Lilium philadelphicum grows to a height of approximately 30 to 90 centimeters. It produces red or orange blooms between June and August.
Cats are extremely sensitive to lily toxicity and ingestion is often fatal. Households and gardens that are visited by cats are strongly advised against keeping this plant or placing dried flowers where a cat may brush against them and become dusted with pollen that they then consume while cleaning. Suspected cases require urgent veterinary attention.
Rapid treatment with activated charcoal and/or induced vomiting can reduce the amount of toxin absorbed (this is time-sensitive so in some cases vets may advise doing it at home), and large amounts of fluid by IV can reduce damage to kidneys to increase the chances of survival.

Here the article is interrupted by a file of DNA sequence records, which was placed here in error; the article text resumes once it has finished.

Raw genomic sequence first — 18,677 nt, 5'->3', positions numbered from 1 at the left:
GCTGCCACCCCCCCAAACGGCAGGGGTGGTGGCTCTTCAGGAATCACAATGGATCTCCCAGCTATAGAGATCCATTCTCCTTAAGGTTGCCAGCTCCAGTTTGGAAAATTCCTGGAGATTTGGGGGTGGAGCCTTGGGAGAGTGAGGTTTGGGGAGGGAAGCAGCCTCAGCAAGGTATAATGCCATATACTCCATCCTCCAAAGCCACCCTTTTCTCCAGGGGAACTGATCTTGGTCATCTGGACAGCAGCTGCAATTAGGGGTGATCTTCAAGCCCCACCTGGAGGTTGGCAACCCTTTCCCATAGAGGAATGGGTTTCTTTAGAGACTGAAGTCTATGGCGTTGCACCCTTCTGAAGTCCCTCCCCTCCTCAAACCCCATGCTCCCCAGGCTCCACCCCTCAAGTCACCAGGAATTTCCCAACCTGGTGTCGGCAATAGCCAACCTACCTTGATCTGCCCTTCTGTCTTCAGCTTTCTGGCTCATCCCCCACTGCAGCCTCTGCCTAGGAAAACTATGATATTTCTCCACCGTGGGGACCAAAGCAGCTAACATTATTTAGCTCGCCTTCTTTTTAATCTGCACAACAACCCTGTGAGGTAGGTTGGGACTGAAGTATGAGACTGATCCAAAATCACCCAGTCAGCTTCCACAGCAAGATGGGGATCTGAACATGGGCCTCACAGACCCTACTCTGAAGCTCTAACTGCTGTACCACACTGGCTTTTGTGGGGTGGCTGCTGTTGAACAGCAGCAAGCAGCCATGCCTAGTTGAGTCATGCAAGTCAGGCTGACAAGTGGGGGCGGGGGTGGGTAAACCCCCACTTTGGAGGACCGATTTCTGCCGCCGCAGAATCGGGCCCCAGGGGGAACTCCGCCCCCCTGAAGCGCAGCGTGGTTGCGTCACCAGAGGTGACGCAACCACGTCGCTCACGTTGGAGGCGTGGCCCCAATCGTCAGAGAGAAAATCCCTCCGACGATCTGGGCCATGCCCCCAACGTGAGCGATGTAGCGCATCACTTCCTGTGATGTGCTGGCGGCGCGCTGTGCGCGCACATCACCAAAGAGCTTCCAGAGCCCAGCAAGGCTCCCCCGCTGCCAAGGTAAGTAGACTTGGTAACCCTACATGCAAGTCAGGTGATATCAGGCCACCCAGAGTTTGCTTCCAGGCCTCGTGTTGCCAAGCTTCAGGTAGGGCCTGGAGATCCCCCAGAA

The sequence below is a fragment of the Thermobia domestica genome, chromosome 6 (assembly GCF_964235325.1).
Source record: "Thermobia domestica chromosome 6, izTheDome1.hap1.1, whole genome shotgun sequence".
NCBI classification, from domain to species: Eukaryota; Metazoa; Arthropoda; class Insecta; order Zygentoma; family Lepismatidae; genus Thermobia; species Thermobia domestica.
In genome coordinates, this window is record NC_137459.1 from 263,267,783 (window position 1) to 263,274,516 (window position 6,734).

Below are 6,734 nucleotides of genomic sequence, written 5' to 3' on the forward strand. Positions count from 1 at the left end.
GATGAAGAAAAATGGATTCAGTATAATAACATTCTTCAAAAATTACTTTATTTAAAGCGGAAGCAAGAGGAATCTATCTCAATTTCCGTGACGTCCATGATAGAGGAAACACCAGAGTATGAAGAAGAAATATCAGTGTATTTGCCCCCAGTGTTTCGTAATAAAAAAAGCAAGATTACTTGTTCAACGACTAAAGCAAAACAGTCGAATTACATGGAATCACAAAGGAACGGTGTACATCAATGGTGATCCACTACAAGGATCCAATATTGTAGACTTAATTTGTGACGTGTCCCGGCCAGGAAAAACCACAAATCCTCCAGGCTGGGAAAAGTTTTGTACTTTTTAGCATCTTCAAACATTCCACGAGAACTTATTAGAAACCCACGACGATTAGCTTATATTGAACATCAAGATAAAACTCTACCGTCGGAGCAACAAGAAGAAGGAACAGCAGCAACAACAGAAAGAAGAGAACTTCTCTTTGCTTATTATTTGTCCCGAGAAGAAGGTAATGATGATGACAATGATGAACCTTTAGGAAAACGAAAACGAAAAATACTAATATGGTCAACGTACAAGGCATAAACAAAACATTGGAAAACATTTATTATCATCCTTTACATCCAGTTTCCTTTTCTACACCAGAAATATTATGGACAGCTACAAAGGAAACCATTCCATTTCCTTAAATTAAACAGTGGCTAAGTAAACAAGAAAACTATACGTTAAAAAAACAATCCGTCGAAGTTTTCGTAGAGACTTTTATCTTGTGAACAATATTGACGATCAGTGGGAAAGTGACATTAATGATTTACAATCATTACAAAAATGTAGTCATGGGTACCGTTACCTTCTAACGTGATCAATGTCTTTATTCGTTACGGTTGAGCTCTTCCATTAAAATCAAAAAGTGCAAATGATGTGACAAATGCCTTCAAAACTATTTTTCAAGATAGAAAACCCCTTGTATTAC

- Kew World Checklist of Selected Plant Families
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- "Lilium philadelphicum". Natural Resources Conservation Service PLANTS Database. USDA. Retrieved 24 May 2016.
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- The Valentine bouquet that killed my cats: Mother's Day warning on lethal lilies Daily Mail.
- Lily Poisoning in Cats. Pet MD.
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